Skip to main content

with Soccer






As a college and semi-pro player, I always claimed that my ability to head the ball was “the best part of my game.” At a towering five feet nine inches (according to our biased college online roster), I seemed to head the ball twice as many times as other players on my team. Out of the 20 career college goals I scored, exactly 10 of them were headed. I took pride in my ability to judge the ball’s flight and attack it in the air before my opponents could.

As I became a coach, I thought back to how I developed this ability. A huge part is building the attitude and willingness to head the ball. The confidence required to do that goes hand in hand with the technique used to perform the header. After all, if I landed wrong, got elbowed in midair, or painfully headed it with the wrong part of my skull, I would have been severely discouraged to do it so many times. I spent countless hours honing my technique, timing my jumps and contacting the ball in the right spot to avoid pain. With the recent changes in how we develop players, specifically related to heading the ball, I worry that the “art of the header” will soon be lost.

As of January 2016, the governing body of soccer in this country, the US Soccer Federation, implemented a Concussion Initiative, as part of the Player Development Initiatives, that aim to keep players safer and parents, coaches and officials more aware of concussions and how to deal with them.

The main points of the initiative are as follows:

  • If a player is suspected to have a head injury, the referee or game leader is instructed to stop play to allow for treatment/evaluation as needed.
  • If the player leaves the field of play for additional evaluation, a substitution can be made in that moment.
  • The player with the suspected head injury may not return to the game unless a Health Care Professional (HCP) or Certified Athletic Trainer (ATC) has cleared the player.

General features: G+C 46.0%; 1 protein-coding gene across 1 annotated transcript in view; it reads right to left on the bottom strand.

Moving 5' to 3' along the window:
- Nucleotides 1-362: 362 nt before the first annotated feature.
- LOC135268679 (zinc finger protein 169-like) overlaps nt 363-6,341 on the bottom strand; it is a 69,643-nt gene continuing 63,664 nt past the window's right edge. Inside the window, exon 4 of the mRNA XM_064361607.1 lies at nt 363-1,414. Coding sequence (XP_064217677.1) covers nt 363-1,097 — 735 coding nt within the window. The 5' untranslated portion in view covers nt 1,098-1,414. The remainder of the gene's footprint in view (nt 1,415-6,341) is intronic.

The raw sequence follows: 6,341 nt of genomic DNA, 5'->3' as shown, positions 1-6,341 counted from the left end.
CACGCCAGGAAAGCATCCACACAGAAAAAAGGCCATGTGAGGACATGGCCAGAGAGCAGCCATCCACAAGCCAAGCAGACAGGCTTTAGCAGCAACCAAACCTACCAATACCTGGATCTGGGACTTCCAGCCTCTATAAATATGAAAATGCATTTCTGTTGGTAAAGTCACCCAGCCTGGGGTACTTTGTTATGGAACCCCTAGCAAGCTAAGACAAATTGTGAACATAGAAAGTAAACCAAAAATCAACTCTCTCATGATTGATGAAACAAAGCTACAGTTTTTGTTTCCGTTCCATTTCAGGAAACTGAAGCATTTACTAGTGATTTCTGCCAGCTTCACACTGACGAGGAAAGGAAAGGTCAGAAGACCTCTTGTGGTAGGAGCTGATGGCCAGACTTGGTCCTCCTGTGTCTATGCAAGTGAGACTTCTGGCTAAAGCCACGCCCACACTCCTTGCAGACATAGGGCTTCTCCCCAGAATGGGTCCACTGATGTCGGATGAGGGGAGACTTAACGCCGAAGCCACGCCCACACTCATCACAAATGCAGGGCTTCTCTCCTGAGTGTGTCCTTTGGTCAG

• Any coach or parent insisting on returning the player to the game without approved clearance will result in the referee ending the game.
  • Heading is not allowed until U12.  U13/U14 players must limit heading to 30 minutes per week.
  • If a player heads the ball in a game, whether deliberately or accidentally, an indirect free kick should be awarded to the opposing team from the spot of the offense.
  • In a controlled and individual environment (where heading is an isolated skill being taught away from any form of opposition or other aspects of the game), the use of lightweight balls (foam, balloon, etc.) would be acceptable for teaching heading technique.

With the advanced research and knowledge of concussions in the past decade, the Federation was right to be proactive about implementing some guidelines to the millions that play soccer in the country each year.

A common reaction from coaches has been to avoid training heading technique altogether, which can be to a player’s detriment later on in his/her playing career. I would compare it to the idea of not working on the “spiking technique” in volleyball until players are 13. Will the foundation of setting and underhand passing set a player up for success to spike the ball correctly later? And, to add to the level of difficulty in soccer heading, you are using an entirely different body part then you have used to play for up to 12 years.

Within the boundaries of the Concussion Initiatives, can we, as coaches, educate our players correctly and allow them enough repetitions to improve heading technique by the time it is allowed at U12?

Some ways to set players up for heading success before U12 include:

  • Using soft balls (like Gator balls) in training
  • Make heading fun by turning it into a mini game like Head or Catch
  • Add elements of heading into warm ups where each player has a ball
  • Talk and walk every player through the technique
  • Teach players how to jump and land correctly
  • Encourage players to experiment with a softer ball at home
  • YouTube and watch “what good heading looks like” from professionals

Set players up for success by teaching technique and form first, followed by scenario training. I believe we can, as leaders and coaches, teach the heading technique in a fun and safe environment.

Close Menu